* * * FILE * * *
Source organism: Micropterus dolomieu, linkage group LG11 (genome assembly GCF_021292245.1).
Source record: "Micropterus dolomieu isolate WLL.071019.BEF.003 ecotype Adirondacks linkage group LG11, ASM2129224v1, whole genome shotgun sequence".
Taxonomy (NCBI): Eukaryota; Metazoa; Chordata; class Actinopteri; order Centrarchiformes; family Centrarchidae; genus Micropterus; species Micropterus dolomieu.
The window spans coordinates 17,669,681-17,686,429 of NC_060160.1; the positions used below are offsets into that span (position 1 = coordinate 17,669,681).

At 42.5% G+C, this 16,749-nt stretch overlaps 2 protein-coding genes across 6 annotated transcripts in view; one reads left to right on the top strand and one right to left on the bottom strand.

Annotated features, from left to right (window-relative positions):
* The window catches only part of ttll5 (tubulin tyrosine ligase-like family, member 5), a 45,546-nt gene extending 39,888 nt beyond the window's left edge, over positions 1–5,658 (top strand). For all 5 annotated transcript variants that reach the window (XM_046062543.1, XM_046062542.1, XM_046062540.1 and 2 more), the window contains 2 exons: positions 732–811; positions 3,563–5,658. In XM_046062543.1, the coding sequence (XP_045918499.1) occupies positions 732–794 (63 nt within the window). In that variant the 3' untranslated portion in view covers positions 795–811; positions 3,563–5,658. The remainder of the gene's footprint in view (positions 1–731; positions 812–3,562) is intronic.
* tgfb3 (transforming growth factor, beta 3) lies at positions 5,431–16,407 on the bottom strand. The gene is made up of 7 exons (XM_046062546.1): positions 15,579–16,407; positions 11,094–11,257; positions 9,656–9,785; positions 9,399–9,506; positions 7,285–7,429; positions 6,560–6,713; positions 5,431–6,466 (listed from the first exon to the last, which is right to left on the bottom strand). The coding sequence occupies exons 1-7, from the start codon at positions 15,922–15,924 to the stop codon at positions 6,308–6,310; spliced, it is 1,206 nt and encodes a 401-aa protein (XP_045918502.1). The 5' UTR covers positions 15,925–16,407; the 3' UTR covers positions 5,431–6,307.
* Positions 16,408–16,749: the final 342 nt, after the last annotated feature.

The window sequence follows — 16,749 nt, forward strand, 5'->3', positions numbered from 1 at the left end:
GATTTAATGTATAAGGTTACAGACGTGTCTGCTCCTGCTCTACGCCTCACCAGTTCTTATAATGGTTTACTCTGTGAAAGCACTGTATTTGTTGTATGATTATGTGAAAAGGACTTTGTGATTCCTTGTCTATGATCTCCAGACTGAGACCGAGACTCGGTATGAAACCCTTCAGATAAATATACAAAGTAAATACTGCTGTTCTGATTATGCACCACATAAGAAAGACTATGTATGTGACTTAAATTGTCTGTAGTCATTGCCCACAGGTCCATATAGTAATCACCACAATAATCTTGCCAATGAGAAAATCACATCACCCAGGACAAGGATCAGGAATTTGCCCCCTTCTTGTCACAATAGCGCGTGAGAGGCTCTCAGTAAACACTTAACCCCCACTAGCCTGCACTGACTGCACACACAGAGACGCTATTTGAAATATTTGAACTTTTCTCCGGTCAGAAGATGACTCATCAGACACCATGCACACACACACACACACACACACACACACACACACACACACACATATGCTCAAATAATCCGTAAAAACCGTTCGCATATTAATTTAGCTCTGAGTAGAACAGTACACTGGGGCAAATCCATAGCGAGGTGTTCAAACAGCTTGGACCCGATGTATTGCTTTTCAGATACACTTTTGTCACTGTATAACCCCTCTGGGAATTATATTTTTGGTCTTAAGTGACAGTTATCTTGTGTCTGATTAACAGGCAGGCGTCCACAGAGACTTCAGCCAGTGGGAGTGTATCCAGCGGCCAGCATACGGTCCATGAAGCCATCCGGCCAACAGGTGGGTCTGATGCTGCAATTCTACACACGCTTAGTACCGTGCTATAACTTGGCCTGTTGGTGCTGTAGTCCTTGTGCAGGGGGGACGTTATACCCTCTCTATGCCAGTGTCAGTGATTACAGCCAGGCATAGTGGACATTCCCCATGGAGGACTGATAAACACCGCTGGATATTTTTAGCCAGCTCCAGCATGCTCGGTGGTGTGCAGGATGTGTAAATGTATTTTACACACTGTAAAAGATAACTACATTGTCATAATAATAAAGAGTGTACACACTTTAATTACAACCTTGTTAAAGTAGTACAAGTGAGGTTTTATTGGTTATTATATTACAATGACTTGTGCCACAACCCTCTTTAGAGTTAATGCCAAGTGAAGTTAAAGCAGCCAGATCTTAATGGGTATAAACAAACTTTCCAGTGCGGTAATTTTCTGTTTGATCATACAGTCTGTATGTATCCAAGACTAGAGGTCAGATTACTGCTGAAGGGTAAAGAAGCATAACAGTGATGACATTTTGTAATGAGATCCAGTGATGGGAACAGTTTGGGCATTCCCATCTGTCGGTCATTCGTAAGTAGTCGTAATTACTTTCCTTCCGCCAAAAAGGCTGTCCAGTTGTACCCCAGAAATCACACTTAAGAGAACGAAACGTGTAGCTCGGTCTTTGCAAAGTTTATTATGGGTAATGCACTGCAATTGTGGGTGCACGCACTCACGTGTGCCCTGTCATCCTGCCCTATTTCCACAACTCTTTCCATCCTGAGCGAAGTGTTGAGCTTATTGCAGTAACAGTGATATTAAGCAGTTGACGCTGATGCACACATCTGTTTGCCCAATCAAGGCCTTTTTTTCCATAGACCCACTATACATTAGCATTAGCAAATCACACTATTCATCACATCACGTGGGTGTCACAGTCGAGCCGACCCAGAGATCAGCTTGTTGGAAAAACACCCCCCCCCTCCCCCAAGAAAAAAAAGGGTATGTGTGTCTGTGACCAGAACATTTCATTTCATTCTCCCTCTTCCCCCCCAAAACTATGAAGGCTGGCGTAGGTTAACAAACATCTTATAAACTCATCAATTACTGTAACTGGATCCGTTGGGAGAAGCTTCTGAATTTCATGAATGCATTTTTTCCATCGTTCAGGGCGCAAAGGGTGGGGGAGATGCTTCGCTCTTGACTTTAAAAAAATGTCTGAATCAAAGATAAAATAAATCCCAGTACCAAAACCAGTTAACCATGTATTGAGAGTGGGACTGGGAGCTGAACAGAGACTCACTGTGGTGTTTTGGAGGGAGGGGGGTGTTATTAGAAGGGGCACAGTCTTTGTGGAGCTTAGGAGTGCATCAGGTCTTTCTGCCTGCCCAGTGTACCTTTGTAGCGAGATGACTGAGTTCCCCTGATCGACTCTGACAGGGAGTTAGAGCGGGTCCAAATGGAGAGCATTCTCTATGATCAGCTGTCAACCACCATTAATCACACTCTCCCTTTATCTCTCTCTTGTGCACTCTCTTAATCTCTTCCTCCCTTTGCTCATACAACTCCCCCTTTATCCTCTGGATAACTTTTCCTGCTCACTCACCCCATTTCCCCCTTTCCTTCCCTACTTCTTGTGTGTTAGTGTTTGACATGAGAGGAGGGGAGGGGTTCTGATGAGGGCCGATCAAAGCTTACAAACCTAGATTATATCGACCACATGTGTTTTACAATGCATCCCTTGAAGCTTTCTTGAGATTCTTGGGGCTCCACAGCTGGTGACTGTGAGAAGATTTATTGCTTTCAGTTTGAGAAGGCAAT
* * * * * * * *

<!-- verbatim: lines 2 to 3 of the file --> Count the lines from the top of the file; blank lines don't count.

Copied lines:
Source record: "Micropterus dolomieu isolate WLL.071019.BEF.003 ecotype Adirondacks linkage group LG11, ASM2129224v1, whole genome shotgun sequence".
Taxonomy (NCBI): Eukaryota; Metazoa; Chordata; class Actinopteri; order Centrarchiformes; family Centrarchidae; genus Micropterus; species Micropterus dolomieu.